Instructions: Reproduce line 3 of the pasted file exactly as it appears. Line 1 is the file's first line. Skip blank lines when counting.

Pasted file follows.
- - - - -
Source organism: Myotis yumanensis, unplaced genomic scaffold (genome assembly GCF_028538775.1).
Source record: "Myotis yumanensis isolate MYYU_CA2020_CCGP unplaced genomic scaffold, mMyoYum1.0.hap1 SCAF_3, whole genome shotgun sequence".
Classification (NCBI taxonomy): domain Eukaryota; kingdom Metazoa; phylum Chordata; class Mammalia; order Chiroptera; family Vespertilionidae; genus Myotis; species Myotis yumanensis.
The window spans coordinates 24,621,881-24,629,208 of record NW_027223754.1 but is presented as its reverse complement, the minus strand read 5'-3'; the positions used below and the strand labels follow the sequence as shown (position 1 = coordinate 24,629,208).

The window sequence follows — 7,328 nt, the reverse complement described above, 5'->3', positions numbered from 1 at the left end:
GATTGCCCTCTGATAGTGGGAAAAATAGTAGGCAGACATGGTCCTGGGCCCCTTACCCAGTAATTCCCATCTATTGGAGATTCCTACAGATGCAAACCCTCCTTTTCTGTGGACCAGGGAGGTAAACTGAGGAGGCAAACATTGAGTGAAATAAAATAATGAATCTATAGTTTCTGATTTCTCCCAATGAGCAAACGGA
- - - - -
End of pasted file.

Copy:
Classification (NCBI taxonomy): domain Eukaryota; kingdom Metazoa; phylum Chordata; class Mammalia; order Chiroptera; family Vespertilionidae; genus Myotis; species Myotis yumanensis.